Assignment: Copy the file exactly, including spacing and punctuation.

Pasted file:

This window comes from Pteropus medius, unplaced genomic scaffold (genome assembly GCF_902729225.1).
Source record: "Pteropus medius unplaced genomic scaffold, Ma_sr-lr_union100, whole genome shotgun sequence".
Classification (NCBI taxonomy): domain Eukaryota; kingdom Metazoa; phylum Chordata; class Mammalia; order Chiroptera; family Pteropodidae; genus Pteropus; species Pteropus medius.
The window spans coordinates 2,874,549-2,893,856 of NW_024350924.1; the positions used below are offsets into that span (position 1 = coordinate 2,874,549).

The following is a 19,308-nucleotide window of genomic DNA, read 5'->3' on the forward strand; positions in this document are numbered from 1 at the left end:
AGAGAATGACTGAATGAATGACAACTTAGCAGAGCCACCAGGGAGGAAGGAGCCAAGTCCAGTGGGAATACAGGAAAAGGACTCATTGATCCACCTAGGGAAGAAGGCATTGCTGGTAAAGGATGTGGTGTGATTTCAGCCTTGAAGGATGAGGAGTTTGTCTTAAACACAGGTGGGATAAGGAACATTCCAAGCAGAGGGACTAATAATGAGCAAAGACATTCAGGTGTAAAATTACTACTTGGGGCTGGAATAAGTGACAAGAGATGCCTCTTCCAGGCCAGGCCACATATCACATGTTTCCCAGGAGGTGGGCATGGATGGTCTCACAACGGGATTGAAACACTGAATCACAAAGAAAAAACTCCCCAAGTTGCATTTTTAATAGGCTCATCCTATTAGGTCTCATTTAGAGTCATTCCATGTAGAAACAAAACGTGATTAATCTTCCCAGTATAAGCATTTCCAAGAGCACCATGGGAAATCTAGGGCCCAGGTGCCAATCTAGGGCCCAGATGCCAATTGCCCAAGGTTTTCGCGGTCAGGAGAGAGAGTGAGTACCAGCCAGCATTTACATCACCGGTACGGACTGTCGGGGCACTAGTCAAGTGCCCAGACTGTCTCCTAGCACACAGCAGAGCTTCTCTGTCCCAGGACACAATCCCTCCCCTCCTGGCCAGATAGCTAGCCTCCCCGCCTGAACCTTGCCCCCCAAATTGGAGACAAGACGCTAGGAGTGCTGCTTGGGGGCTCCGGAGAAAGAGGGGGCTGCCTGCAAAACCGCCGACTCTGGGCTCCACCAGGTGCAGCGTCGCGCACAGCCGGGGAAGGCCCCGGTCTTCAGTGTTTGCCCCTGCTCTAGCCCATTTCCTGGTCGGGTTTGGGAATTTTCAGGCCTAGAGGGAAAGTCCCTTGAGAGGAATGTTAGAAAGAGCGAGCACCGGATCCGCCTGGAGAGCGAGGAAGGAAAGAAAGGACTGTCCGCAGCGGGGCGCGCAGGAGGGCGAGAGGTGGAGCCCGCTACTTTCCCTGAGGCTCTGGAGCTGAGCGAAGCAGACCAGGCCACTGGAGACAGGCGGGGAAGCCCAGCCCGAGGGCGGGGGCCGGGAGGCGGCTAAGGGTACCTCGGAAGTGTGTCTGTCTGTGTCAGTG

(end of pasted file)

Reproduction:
This window comes from Pteropus medius, unplaced genomic scaffold (genome assembly GCF_902729225.1).
Source record: "Pteropus medius unplaced genomic scaffold, Ma_sr-lr_union100, whole genome shotgun sequence".
Classification (NCBI taxonomy): domain Eukaryota; kingdom Metazoa; phylum Chordata; class Mammalia; order Chiroptera; family Pteropodidae; genus Pteropus; species Pteropus medius.
The window spans coordinates 2,874,549-2,893,856 of NW_024350924.1; the positions used below are offsets into that span (position 1 = coordinate 2,874,549).

The following is a 19,308-nucleotide window of genomic DNA, read 5'->3' on the forward strand; positions in this document are numbered from 1 at the left end:
AGAGAATGACTGAATGAATGACAACTTAGCAGAGCCACCAGGGAGGAAGGAGCCAAGTCCAGTGGGAATACAGGAAAAGGACTCATTGATCCACCTAGGGAAGAAGGCATTGCTGGTAAAGGATGTGGTGTGATTTCAGCCTTGAAGGATGAGGAGTTTGTCTTAAACACAGGTGGGATAAGGAACATTCCAAGCAGAGGGACTAATAATGAGCAAAGACATTCAGGTGTAAAATTACTACTTGGGGCTGGAATAAGTGACAAGAGATGCCTCTTCCAGGCCAGGCCACATATCACATGTTTCCCAGGAGGTGGGCATGGATGGTCTCACAACGGGATTGAAACACTGAATCACAAAGAAAAAACTCCCCAAGTTGCATTTTTAATAGGCTCATCCTATTAGGTCTCATTTAGAGTCATTCCATGTAGAAACAAAACGTGATTAATCTTCCCAGTATAAGCATTTCCAAGAGCACCATGGGAAATCTAGGGCCCAGGTGCCAATCTAGGGCCCAGATGCCAATTGCCCAAGGTTTTCGCGGTCAGGAGAGAGAGTGAGTACCAGCCAGCATTTACATCACCGGTACGGACTGTCGGGGCACTAGTCAAGTGCCCAGACTGTCTCCTAGCACACAGCAGAGCTTCTCTGTCCCAGGACACAATCCCTCCCCTCCTGGCCAGATAGCTAGCCTCCCCGCCTGAACCTTGCCCCCCAAATTGGAGACAAGACGCTAGGAGTGCTGCTTGGGGGCTCCGGAGAAAGAGGGGGCTGCCTGCAAAACCGCCGACTCTGGGCTCCACCAGGTGCAGCGTCGCGCACAGCCGGGGAAGGCCCCGGTCTTCAGTGTTTGCCCCTGCTCTAGCCCATTTCCTGGTCGGGTTTGGGAATTTTCAGGCCTAGAGGGAAAGTCCCTTGAGAGGAATGTTAGAAAGAGCGAGCACCGGATCCGCCTGGAGAGCGAGGAAGGAAAGAAAGGACTGTCCGCAGCGGGGCGCGCAGGAGGGCGAGAGGTGGAGCCCGCTACTTTCCCTGAGGCTCTGGAGCTGAGCGAAGCAGACCAGGCCACTGGAGACAGGCGGGGAAGCCCAGCCCGAGGGCGGGGGCCGGGAGGCGGCTAAGGGTACCTCGGAAGTGTGTCTGTCTGTGTCAGTG